5. Rudolf Uhlenhaut’s comments are quite illuminating aren’t they? I’m currently writing the second part of this (short) series and as is the way of these things, learning as I go. Hence, as a result of some further information, I have felt the need to revise the text above in places where some additional clarity was required and where in one or two areas – educated guesses on my part were shown to be correct. I’ve also sourced a few better photos.

      The price of W113s staggers me.

    6. That quote from Uhlenhaut was very interesting and telling, because it sats they were not only aware of the problem but had a remedy already in development or at least in the pipe-line. Didn’t their five link suspension cost something like an astronomical billion dollars in r&d or whatnot? Nobody but Daimler Benz at the time would have sunk such a cost in a rear axle/suspension setup.

    7. Charles: My apologies. I misread your comment – the W113, as you rightly point out did have the low-pivot swing axle rear suspension. I had some experience of this car – a friend of mine used to loan her 1963 230 SL to me while she spent the London winters in Middle Earth. Suspension-wise it felt quite taut and driven within the boundaries of decorum, and mindful of the rather vague and stiff power steering (not to mention the fact that it was someone else’s much loved property), Glamour Car handled in a surprisingly modern fashion. It was really quite impressive. But not a car for a shrinking violet.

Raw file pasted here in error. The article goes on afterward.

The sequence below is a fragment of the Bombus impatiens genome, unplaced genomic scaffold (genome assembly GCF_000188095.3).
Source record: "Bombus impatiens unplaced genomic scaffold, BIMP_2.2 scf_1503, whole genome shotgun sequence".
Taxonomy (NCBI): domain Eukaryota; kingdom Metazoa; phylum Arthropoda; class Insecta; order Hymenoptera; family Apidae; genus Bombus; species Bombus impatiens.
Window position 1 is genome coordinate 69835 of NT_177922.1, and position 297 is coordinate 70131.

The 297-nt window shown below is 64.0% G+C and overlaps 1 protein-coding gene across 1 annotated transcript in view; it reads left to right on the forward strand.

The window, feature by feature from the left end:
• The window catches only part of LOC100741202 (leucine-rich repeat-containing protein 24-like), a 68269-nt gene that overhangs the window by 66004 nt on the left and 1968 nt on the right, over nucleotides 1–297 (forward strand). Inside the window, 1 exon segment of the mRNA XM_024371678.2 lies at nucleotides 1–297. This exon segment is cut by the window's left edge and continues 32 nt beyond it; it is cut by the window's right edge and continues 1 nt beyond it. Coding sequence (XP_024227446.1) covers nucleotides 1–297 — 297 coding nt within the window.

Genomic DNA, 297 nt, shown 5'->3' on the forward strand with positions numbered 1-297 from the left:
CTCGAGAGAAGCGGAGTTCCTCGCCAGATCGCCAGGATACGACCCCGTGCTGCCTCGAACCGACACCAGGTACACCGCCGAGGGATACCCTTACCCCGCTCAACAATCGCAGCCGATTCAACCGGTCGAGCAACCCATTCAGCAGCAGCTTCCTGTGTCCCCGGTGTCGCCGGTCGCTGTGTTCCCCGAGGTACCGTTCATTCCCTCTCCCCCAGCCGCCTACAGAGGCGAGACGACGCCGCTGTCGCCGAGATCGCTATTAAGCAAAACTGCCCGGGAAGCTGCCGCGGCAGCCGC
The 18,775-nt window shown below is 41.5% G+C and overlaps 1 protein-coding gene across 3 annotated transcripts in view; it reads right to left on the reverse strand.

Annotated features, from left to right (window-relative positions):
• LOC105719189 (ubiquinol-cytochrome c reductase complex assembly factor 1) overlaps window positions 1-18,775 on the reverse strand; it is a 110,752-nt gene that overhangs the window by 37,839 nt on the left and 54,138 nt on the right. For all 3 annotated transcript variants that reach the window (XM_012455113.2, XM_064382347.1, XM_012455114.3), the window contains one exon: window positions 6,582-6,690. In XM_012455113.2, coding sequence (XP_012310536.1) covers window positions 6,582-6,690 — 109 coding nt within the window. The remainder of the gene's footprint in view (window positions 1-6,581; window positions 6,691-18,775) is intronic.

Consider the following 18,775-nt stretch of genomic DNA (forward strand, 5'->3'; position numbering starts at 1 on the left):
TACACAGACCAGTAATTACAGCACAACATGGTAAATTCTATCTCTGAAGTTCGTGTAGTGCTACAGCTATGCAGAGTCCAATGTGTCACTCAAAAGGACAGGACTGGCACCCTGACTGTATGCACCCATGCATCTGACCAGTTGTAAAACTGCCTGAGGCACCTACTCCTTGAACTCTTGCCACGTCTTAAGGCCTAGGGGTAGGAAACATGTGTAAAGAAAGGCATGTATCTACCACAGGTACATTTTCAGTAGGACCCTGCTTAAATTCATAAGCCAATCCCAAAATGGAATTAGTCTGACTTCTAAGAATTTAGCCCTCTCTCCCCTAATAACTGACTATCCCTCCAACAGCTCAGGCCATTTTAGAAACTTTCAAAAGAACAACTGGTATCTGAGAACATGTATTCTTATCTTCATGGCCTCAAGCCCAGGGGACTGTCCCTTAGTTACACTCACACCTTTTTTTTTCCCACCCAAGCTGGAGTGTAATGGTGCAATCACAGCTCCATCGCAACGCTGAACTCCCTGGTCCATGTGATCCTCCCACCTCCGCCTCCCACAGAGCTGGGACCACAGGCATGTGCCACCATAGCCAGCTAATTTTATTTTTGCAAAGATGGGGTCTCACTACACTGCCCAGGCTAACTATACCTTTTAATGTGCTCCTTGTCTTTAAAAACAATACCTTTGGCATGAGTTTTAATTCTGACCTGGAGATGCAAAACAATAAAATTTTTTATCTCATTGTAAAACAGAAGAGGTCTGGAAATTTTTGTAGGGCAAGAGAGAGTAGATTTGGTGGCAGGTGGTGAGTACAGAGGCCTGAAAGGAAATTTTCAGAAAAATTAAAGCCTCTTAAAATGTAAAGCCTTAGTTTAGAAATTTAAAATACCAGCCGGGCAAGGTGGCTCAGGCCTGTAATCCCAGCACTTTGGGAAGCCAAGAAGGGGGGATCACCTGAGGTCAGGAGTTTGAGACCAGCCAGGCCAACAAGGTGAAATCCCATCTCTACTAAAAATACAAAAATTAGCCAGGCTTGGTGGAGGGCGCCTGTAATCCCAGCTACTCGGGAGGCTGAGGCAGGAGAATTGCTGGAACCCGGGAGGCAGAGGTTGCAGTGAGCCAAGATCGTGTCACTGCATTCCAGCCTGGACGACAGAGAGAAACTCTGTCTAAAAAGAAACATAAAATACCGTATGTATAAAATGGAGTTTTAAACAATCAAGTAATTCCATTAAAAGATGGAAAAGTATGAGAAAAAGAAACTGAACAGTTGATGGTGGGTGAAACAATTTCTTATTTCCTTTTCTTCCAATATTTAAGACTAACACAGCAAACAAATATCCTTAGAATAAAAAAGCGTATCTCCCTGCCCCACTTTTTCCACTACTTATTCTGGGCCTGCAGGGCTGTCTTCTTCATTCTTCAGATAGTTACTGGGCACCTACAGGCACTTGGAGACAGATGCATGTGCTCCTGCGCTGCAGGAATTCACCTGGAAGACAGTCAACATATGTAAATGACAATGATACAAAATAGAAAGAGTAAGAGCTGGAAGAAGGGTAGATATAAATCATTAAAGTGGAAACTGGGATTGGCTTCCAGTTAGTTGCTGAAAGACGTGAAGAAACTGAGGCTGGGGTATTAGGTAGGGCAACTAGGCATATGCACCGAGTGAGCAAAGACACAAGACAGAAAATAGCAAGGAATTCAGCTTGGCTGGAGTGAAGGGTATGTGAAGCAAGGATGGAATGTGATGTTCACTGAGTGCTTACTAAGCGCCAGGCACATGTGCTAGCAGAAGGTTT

8. With the introduction of the 4.5 litre engines the 450 and higher models of W116 and R107 got a modified rear suspension that all but eliminated squat under acceleration by an additional link in the axle.

  6. I couldn’t resist having a stab at improving the R107. Original vs my tweaked effort:


    Smooth lower bodysides, a higher and flatter rear deck and slimmer front lights.

    1. Well, improvements on a car that never touched me emotionally.

    2. As always with these kind of experiments, the result is less dynamic and more static. The subtle curves of the original makes it intrinsically more dynamic, like a cat contracting its muscles waiting to jump on a prey.

    3. Interesting proposal Daniel, but I prefer the lower bodyside ribs 🙂 Maybe it’s just because of familiarity, but to me they add character and a bit of a welcome yet unobtrusive “just because” quirk to an otherwise extremely rational design. Well, at least extremely rational for a roadster. My biggest beef with that side profile pic though is that the stance is totally wrong; it’s too high in the rear.

    4. Hi Cesar. Yes, it’s a moot point as to whether the removal of the ribbing has improved the design or otherwise. The high-tailed stance might have been a function of the apparently soft and long-travel rear suspension. It’s nothing that a few bags of cement in the boot wouldn’t correct!